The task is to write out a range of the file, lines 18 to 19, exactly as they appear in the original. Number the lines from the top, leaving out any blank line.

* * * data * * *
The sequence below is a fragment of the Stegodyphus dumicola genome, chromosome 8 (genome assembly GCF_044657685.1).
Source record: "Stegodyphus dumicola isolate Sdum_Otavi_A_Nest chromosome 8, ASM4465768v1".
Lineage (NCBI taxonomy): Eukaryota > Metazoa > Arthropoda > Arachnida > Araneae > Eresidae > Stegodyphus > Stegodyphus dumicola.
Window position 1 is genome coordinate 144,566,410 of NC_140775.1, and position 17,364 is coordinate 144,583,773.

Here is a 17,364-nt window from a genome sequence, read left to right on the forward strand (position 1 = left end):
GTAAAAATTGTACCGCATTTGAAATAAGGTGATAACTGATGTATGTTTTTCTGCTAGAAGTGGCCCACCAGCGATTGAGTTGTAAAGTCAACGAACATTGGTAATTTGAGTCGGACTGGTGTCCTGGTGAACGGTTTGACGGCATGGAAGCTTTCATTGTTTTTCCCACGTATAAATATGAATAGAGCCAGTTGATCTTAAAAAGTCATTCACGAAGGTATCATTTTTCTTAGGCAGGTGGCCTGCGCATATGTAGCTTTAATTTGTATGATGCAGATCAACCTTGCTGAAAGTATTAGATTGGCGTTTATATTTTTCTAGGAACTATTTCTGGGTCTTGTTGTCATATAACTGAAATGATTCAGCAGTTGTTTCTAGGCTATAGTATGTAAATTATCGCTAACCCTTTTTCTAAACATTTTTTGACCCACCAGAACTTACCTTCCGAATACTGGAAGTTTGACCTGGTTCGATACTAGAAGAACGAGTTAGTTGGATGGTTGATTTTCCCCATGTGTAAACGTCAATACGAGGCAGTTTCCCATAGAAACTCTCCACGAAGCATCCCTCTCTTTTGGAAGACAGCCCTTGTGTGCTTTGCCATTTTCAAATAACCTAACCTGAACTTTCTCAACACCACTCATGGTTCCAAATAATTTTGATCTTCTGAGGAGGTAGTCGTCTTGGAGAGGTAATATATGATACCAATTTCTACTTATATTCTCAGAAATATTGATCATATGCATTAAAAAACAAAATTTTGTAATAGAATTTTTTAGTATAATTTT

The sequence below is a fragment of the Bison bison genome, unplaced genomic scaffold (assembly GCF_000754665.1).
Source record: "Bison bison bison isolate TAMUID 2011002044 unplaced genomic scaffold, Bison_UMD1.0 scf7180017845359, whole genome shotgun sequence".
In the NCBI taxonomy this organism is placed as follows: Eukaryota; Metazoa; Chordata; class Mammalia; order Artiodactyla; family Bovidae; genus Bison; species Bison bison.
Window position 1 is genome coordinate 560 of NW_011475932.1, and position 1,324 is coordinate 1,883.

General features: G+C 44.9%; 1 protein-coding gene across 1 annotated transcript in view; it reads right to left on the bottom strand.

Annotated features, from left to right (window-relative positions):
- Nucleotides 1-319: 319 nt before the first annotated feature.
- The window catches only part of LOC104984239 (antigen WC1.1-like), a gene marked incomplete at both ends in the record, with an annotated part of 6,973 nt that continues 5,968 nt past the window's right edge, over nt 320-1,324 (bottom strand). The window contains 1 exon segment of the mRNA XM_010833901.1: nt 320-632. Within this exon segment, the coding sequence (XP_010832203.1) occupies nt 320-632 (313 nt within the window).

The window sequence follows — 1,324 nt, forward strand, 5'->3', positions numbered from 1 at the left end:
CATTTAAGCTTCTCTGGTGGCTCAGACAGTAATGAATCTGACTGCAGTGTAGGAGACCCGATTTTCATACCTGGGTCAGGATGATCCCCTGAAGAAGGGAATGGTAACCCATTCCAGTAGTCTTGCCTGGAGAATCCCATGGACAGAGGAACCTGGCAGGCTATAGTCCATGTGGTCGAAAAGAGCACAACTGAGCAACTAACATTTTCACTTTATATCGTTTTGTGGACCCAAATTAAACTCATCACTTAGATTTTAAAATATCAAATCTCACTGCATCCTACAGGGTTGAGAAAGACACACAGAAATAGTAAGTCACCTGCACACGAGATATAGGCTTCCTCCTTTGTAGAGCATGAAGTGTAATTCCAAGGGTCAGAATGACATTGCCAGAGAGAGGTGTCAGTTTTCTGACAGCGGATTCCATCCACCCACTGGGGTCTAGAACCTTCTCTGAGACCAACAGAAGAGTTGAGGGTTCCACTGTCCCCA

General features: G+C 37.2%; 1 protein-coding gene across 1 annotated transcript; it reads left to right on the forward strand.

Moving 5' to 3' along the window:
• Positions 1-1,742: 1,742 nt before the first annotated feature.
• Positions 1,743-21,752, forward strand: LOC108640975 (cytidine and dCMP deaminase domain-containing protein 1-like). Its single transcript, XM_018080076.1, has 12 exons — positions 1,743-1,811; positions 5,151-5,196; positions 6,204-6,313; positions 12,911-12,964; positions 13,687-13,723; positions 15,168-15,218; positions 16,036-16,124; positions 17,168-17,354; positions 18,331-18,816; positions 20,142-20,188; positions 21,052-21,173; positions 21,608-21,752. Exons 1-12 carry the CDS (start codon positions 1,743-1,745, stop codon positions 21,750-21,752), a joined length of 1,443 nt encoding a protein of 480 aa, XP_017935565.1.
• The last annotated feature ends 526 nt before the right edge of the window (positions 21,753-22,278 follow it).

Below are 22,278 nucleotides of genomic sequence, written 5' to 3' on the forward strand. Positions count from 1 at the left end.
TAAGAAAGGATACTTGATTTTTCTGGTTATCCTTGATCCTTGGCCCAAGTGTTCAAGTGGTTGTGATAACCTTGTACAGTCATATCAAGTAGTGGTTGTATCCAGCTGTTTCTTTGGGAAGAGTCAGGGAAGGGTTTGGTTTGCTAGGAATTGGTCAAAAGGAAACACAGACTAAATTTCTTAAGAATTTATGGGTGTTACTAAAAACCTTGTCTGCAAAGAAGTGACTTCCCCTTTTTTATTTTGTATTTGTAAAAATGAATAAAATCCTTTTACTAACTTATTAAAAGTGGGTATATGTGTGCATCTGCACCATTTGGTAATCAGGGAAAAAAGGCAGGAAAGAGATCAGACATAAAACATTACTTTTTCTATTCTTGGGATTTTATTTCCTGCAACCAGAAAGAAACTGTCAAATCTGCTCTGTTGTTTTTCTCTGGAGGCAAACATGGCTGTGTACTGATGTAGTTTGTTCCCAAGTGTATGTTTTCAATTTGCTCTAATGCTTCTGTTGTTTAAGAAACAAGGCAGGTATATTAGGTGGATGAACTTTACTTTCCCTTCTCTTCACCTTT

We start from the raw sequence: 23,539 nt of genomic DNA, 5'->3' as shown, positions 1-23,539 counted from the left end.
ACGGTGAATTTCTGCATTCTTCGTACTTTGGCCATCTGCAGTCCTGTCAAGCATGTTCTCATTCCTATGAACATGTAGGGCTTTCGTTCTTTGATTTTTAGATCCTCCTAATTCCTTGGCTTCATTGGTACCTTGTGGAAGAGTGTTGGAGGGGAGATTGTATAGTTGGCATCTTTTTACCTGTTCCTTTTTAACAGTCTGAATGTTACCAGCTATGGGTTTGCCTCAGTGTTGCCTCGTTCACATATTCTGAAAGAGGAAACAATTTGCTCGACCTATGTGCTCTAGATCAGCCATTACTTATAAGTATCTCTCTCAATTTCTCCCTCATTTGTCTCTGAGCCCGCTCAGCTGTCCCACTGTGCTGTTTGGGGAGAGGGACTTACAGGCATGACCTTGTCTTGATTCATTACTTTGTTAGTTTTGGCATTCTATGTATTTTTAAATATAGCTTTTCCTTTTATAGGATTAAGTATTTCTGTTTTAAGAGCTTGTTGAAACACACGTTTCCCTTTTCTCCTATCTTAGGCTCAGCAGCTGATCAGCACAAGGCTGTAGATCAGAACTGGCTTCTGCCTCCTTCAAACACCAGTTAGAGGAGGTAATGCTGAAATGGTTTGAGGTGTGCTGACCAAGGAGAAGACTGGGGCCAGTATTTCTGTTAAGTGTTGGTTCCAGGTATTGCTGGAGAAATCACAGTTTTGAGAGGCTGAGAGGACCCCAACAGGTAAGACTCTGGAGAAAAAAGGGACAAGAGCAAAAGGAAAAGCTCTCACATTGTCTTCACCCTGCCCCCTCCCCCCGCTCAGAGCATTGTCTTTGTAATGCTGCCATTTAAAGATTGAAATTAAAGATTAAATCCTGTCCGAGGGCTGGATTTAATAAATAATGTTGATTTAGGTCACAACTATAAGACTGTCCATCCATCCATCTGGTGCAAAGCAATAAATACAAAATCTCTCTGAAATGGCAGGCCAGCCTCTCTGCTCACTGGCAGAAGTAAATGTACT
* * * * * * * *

Moving 5' to 3' along the window:
• Positions 1-1,742: 1,742 nt before the first annotated feature.